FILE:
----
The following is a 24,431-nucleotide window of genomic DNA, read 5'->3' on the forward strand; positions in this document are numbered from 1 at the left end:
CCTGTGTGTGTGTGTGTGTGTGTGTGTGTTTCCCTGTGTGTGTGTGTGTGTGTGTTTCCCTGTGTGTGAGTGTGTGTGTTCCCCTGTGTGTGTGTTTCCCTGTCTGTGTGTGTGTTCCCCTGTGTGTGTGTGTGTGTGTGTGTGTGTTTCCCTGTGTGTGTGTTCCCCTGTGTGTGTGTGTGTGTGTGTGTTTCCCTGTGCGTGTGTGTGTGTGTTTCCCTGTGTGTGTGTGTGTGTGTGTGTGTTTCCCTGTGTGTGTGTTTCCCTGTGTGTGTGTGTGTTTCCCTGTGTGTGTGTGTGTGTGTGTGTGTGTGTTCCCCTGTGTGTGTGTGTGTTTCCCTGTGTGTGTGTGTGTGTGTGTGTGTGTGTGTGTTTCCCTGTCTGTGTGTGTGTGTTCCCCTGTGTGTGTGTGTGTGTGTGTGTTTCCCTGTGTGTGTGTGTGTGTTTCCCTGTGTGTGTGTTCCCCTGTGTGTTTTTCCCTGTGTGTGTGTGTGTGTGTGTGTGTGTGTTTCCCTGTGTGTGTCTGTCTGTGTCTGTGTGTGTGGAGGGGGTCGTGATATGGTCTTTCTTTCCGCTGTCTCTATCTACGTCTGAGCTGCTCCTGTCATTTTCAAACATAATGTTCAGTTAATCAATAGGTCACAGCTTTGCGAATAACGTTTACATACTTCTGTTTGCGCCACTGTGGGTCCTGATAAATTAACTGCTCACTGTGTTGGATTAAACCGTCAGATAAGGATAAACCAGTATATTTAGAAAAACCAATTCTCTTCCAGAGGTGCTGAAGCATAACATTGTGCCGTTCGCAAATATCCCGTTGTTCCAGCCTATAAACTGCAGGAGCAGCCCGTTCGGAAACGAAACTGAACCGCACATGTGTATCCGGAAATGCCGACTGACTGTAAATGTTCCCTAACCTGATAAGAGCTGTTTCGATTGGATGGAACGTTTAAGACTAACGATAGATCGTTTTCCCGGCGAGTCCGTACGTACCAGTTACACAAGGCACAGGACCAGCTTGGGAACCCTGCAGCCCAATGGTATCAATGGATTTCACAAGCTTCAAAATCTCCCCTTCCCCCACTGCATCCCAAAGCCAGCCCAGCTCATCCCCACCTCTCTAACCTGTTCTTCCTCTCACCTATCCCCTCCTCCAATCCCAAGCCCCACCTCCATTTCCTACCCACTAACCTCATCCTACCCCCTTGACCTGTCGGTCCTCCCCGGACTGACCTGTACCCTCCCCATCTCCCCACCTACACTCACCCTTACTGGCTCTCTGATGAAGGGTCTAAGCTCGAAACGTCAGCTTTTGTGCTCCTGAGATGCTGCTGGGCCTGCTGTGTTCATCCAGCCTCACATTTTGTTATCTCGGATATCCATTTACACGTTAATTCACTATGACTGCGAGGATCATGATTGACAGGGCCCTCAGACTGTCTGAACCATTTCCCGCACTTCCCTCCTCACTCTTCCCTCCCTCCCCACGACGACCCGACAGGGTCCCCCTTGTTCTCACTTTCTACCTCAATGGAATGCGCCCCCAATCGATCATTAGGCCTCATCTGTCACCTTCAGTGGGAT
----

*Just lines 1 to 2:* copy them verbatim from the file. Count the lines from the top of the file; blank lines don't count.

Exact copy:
The following is a 24,431-nucleotide window of genomic DNA, read 5'->3' on the forward strand; positions in this document are numbered from 1 at the left end:
CCTGTGTGTGTGTGTGTGTGTGTGTGTGTTTCCCTGTGTGTGTGTGTGTGTGTGTTTCCCTGTGTGTGAGTGTGTGTGTTCCCCTGTGTGTGTGTTTCCCTGTCTGTGTGTGTGTTCCCCTGTGTGTGTGTGTGTGTGTGTGTGTGTTTCCCTGTGTGTGTGTTCCCCTGTGTGTGTGTGTGTGTGTGTGTTTCCCTGTGCGTGTGTGTGTGTGTTTCCCTGTGTGTGTGTGTGTGTGTGTGTGTTTCCCTGTGTGTGTGTTTCCCTGTGTGTGTGTGTGTTTCCCTGTGTGTGTGTGTGTGTGTGTGTGTGTGTTCCCCTGTGTGTGTGTGTGTTTCCCTGTGTGTGTGTGTGTGTGTGTGTGTGTGTGTGTTTCCCTGTCTGTGTGTGTGTGTTCCCCTGTGTGTGTGTGTGTGTGTGTGTTTCCCTGTGTGTGTGTGTGTGTTTCCCTGTGTGTGTGTTCCCCTGTGTGTTTTTCCCTGTGTGTGTGTGTGTGTGTGTGTGTGTGTTTCCCTGTGTGTGTCTGTCTGTGTCTGTGTGTGTGGAGGGGGTCGTGATATGGTCTTTCTTTCCGCTGTCTCTATCTACGTCTGAGCTGCTCCTGTCATTTTCAAACATAATGTTCAGTTAATCAATAGGTCACAGCTTTGCGAATAACGTTTACATACTTCTGTTTGCGCCACTGTGGGTCCTGATAAATTAACTGCTCACTGTGTTGGATTAAACCGTCAGATAAGGATAAACCAGTATATTTAGAAAAACCAATTCTCTTCCAGAGGTGCTGAAGCATAACATTGTGCCGTTCGCAAATATCCCGTTGTTCCAGCCTATAAACTGCAGGAGCAGCCCGTTCGGAAACGAAACTGAACCGCACATGTGTATCCGGAAATGCCGACTGACTGTAAATGTTCCCTAACCTGATAAGAGCTGTTTCGATTGGATGGAACGTTTAAGACTAACGATAGATCGTTTTCCCGGCGAGTCCGTACGTACCAGTTACACAAGGCACAGGACCAGCTTGGGAACCCTGCAGCCCAATGGTATCAATGGATTTCACAAGCTTCAAAATCTCCCCTTCCCCCACTGCATCCCAAAGCCAGCCCAGCTCATCCCCACCTCTCTAACCTGTTCTTCCTCTCACCTATCCCCTCCTCCAATCCCAAGCCCCACCTCCATTTCCTACCCACTAACCTCATCCTACCCCCTTGACCTGTCGGTCCTCCCCGGACTGACCTGTACCCTCCCCATCTCCCCACCTACACTCACCCTTACTGGCTCTCTGATGAAGGGTCTAAGCTCGAAACGTCAGCTTTTGTGCTCCTGAGATGCTGCTGGGCCTGCTGTGTTCATCCAGCCTCACATTTTGTTATCTCGGATATCCATTTACACGTTAATTCACTATGACTGCGAGGATCATGATTGACAGGGCCCTCAGACTGTCTGAACCATTTCCCGCACTTCCCTCCTCACTCTTCCCTCCCTCCCCACGACGACCCGACAGGGTCCCCCTTGTTCTCACTTTCTACCTCAATGGAATGCGCCCCCAATCGATCATTAGGCCTCATCTGTCACCTTCAGTGGGAT